scRNA-seq of SARS-CoV-2 infected lung organoids finds NFKB Inhibitor Alpha increased in infected cells

The ongoing coronavirus disease 2019 (COVID-19) pandemic has significantly affected global healthcare systems and economies. Since the beginning of the pandemic, which was caused by the emergence of the severe acute respiratory syndrome coronavirus 2 (SARS-CoV-2), researchers have been continually investigating the replication mechanisms of this virus.

Study: NF-κB inhibitor alpha has a cross-variant role during SARS-CoV-2 infection in ACE2-overexpressing human airway organoids. Image Credit: marianstock / Shutterstock.com

Study: NF-κB inhibitor alpha has a cross-variant role during SARS-CoV-2 infection in ACE2-overexpressing human airway organoids. Image Credit: marianstock / Shutterstock.com

Background

SARS-CoV-2 infects humans through the interaction between its spike protein and the angiotensin-converting enzyme 2 (ACE2) receptor of the host cell.

Previous studies have reported that SARS-CoV-2 primarily replicates in airway epithelial cells, which express high levels of the ACE2 receptor. As compared to the high level of ACE2 expression observed in the airways and lungs, the alveolar space exhibits a much lower level of ACE2 expression.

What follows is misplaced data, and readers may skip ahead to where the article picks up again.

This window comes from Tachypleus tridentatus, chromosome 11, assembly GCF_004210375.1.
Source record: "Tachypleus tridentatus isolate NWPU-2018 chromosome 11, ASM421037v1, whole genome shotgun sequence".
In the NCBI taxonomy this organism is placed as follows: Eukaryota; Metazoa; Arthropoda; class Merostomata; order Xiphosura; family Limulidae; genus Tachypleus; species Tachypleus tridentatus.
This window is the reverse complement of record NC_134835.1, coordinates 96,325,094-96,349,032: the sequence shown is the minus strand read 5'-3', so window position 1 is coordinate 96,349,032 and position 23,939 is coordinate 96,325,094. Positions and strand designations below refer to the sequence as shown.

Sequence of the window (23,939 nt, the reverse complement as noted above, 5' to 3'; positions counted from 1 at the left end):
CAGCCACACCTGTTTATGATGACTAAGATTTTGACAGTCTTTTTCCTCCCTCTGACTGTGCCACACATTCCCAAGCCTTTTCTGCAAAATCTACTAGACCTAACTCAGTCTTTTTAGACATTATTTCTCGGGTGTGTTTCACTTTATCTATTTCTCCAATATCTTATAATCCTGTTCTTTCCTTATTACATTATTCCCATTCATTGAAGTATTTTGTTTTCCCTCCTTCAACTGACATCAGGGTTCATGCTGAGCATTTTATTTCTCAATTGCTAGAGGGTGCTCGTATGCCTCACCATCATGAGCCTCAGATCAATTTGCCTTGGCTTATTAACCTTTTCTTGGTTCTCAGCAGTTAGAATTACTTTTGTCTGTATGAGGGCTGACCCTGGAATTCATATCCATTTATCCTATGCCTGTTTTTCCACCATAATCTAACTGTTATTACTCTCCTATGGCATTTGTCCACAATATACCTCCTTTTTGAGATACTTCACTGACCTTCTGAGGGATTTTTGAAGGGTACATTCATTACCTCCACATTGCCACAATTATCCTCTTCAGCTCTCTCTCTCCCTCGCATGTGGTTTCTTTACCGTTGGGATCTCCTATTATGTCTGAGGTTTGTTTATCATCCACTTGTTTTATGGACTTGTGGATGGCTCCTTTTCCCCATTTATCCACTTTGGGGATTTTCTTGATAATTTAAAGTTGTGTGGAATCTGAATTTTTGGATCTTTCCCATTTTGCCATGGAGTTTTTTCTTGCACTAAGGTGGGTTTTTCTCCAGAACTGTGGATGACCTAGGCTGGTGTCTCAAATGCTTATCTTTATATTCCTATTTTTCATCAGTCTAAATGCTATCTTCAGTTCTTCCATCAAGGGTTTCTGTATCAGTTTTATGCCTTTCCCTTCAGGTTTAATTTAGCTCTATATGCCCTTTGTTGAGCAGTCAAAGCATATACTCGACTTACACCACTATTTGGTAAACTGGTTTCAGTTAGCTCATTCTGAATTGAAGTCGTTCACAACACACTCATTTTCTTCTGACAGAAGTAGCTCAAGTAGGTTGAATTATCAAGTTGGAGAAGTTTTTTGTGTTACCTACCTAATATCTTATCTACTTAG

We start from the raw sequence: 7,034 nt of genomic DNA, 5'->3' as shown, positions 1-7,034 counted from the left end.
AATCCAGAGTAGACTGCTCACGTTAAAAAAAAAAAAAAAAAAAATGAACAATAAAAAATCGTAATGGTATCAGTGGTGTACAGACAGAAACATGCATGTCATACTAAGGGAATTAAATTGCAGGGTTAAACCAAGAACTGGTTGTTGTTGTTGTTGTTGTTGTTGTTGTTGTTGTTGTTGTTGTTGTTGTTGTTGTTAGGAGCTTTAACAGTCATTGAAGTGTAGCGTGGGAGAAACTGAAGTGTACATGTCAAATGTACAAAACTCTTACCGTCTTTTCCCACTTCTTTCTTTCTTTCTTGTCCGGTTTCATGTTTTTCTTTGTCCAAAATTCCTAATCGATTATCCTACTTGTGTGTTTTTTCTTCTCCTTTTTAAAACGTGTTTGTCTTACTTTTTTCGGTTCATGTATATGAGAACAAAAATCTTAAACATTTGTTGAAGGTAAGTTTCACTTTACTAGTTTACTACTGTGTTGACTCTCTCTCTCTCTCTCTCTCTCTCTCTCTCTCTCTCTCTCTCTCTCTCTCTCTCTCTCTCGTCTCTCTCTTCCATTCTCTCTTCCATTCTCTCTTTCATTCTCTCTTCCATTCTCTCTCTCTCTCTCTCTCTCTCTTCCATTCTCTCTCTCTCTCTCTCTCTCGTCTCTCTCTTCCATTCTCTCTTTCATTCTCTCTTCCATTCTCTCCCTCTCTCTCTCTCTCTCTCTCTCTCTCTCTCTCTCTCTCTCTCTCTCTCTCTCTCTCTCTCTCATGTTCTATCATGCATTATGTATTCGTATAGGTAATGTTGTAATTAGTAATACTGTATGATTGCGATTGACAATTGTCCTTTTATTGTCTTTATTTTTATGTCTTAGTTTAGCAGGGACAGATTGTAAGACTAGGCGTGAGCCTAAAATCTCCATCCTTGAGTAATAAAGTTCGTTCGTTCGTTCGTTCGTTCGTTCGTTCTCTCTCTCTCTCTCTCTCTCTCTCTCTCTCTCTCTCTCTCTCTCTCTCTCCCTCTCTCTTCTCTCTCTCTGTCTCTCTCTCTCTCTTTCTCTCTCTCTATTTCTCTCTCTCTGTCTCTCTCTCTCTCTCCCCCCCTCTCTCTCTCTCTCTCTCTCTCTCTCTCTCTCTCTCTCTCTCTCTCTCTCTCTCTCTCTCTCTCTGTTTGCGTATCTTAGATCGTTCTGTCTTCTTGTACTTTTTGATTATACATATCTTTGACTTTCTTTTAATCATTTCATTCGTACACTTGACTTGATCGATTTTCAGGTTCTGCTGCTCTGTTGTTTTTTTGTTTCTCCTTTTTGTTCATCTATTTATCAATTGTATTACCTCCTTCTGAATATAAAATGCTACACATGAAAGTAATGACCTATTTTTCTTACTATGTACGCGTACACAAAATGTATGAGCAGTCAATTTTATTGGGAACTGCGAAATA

The primary function of the airway epithelium is to remove and neutralize harmful substances and pathogens present in the inhaled air. Club cells, for example, produce immunomodulatory club cell secretory proteins.

Comparatively, goblet cells secrete mucins, which form mucus on the internal surfaces of the respiratory tract that protect the underlying epithelium. Ciliated cells facilitate the movement of mucus through the respiratory tract.

Viral proteins have been detected in the airway epithelium and lung tissues of COVID-19 patients. Although ciliated cells appear to be natural targets of SARS-CoV-2, viral proteins have also been detected in basal and secretory cells in both in vivo and ex vivo infections.

Three-dimensional (3D) organoid models have been developed to mimic the complex cellularity of the human airway epithelium. These organoids consist of different types of cells grown in a 3D structure that mimics human organs.

Typically, these 3D organoid models are derived from pluripotent stem cells (iPSCs), embryonic stem cells (ESCs), or progenitor cells. In the context of SARS-CoV-2, iPSC- or ESC-derived human airway organoids (HAOs) are often used to study its replication pattern.

Since the original strain of SARS-CoV-2 was detected in 2019, it has undergone genomic mutations that have led to the emergence of several SARS-CoV-2 variants. These variants have been classified as variants of concern (VOCs) and variants of interest (VOIs) by the World Health Organization (WHO).

Study findings

In a recent study published on the preprint server bioRxiv*, researchers developed a genetically modified airway organoid system, which overcomes challenges related to natural variations in ACE2 levels. This adult stem cell-derived undifferentiated HAO model offers a high infection rate without lengthy differentiation while also allowing researchers to analyze the effects of infection using genetically diverse SARS-CoV-2 variants.